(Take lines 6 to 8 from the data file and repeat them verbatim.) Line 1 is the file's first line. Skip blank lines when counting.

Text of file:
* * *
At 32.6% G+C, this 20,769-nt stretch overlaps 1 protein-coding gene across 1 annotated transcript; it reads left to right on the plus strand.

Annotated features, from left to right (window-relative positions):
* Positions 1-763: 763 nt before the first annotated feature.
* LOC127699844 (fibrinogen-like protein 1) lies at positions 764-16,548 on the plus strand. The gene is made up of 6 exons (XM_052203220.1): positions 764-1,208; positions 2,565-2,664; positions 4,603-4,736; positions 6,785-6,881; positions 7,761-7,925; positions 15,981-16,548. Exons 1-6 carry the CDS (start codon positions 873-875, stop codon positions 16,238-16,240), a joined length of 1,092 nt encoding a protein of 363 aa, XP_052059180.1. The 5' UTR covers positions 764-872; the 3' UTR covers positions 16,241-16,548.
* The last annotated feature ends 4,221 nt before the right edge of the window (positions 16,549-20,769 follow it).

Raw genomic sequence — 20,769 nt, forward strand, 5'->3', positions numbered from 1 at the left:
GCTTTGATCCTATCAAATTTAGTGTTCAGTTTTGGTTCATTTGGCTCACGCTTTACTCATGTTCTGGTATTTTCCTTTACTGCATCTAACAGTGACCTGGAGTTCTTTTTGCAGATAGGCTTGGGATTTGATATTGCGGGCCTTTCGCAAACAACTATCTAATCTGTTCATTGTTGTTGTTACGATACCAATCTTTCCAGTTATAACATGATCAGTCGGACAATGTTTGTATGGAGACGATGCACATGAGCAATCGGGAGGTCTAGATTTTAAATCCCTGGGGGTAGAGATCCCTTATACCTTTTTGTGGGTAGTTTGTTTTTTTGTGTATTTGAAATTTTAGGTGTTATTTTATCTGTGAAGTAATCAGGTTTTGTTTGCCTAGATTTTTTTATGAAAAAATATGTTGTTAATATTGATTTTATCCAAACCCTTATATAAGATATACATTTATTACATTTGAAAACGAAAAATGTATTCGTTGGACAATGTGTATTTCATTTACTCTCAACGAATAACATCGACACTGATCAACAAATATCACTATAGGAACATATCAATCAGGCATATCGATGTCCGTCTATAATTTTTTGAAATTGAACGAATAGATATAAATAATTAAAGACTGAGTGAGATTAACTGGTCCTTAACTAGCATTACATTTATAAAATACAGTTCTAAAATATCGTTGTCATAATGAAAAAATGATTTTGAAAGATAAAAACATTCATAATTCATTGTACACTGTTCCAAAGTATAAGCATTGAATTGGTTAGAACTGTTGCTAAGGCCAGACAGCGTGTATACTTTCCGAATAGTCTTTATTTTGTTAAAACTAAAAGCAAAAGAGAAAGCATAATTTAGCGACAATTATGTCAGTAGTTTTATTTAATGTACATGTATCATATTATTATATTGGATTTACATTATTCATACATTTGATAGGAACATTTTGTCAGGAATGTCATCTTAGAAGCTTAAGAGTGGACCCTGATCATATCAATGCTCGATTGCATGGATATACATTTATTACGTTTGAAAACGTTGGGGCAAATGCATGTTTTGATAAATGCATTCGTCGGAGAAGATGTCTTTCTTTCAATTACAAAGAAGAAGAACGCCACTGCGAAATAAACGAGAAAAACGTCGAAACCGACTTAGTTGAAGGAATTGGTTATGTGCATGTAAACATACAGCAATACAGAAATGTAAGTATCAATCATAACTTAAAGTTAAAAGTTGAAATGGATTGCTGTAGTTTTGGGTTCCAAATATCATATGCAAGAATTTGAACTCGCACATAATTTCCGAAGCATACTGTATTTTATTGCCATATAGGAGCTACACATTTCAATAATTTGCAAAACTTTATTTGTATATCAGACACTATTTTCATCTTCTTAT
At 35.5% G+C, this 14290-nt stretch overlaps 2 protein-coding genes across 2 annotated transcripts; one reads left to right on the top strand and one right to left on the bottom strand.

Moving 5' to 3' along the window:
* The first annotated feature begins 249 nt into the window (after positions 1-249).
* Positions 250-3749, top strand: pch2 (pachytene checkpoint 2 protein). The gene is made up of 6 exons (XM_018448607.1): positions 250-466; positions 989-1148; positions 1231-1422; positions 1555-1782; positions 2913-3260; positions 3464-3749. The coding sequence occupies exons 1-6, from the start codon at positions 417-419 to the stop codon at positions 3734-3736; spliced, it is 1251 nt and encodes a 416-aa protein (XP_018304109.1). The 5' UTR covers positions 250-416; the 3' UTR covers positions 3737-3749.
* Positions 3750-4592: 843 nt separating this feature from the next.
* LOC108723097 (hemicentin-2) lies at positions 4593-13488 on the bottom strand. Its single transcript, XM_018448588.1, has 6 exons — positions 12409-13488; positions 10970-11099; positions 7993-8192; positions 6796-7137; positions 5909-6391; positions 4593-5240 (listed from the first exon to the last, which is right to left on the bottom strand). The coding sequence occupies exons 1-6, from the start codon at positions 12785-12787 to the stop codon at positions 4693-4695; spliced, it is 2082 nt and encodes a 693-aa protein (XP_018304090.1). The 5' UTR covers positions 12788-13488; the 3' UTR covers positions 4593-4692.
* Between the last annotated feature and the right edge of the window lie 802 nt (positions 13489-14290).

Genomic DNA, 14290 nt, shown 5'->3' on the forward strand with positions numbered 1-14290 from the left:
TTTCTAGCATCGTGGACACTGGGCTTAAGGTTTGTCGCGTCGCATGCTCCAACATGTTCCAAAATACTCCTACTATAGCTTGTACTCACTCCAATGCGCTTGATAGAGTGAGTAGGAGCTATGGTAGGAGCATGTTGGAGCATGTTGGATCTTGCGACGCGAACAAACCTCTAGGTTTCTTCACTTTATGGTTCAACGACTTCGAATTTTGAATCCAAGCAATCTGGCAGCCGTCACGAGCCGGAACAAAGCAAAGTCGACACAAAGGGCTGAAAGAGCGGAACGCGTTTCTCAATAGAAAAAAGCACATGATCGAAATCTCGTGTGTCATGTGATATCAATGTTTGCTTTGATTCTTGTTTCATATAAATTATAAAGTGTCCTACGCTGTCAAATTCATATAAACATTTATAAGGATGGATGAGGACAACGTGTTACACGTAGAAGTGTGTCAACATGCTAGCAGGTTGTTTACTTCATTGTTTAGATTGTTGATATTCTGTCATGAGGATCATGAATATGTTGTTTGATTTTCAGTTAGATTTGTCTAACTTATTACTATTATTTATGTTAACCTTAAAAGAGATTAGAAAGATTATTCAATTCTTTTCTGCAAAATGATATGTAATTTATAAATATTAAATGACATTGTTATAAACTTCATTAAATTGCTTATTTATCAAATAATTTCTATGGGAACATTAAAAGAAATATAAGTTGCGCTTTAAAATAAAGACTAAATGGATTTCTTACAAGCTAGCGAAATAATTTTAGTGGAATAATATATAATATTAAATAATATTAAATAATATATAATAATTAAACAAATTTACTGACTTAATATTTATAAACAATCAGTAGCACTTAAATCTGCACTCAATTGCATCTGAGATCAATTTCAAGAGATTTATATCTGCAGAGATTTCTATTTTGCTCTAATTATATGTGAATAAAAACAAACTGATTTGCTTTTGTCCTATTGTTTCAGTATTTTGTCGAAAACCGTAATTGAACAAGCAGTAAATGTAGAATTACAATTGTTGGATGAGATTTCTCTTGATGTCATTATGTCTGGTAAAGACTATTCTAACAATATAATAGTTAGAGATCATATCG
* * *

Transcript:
Raw genomic sequence — 20,769 nt, forward strand, 5'->3', positions numbered from 1 at the left:
GCTTTGATCCTATCAAATTTAGTGTTCAGTTTTGGTTCATTTGGCTCACGCTTTACTCATGTTCTGGTATTTTCCTTTACTGCATCTAACAGTGACCTGGAGTTCTTTTTGCAGATAGGCTTGGGATTTGATATTGCGGGCCTTTCGCAAACAACTATCTAATCTGTTCATTGTTGTTGTTACGATACCAATCTTTCCAGTTATAACATGATCAGTCGGACAATGTTTGTATGGAGACGATGCACATGAGCAATCGGGAGGTCTAGATTTTAAATCCCTGGGGGTAGAGATCCCTTATACCTTTTTGTGGGTAGTTTGTTTTTTTGTGTATTTGAAATTTTAGGTGTTATTTTATCTGTGAAGTAATCAGGTTTTGTTTGCCTAGATTTTTTTATGAAAAAATATGTTGTTAATATTGATTTTATCCAAACCCTTATATAAGATATACATTTATTACATTTGAAAACGAAAAATGTATTCGTTGGACAATGTGTATTTCATTTACTCTCAACGAATAACATCGACACTGATCAACAAATATCACTATAGGAACATATCAATCAGGCATATCGATGTCCGTCTATAATTTTTTGAAATTGAACGAATAGATATAAATAATTAAAGACTGAGTGAGATTAACTGGTCCTTAACTAGCATTACATTTATAAAATACAGTTCTAAAATATCGTTGTCATAATGAAAAAATGATTTTGAAAGATAAAAACATTCATAATTCATTGTACACTGTTCCAAAGTATAAGCATTGAATTGGTTAGAACTGTTGCTAAGGCCAGACAGCGTGTATACTTTCCGAATAGTCTTTATTTTGTTAAAACTAAAAGCAAAAGAGAAAGCATAATTTAGCGACAATTATGTCAGTAGTTTTATTTAATGTACATGTATCATATTATTATATTGGATTTACATTATTCATACATTTGATAGGAACATTTTGTCAGGAATGTCATCTTAGAAGCTTAAGAGTGGACCCTGATCATATCAATGCTCGATTGCATGGATATACATTTATTACGTTTGAAAACGTTGGGGCAAATGCATGTTTTGATAAATGCATTCGTCGGAGAAGATGTCTTTCTTTCAATTACAAAGAAGAAGAACGCCACTGCGAAATAAACGAGAAAAACGTCGAAACCGACTTAGTTGAAGGAATTGGTTATGTGCATGTAAACATACAGCAATACAGAAATGTAAGTATCAATCATAACTTAAAGTTAAAAGTTGAAATGGATTGCTGTAGTTTTGGGTTCCAAATATCATATGCAAGAATTTGAACTCGCACATAATTTCCGAAGCATACTGTATTTTATTGCCATATAGGAGCTACACATTTCAATAATTTGCAAAACTTTATTTGTATATCAGACACTATTTTCATCTTCTTAT
At 35.5% G+C, this 14290-nt stretch overlaps 2 protein-coding genes across 2 annotated transcripts; one reads left to right on the top strand and one right to left on the bottom strand.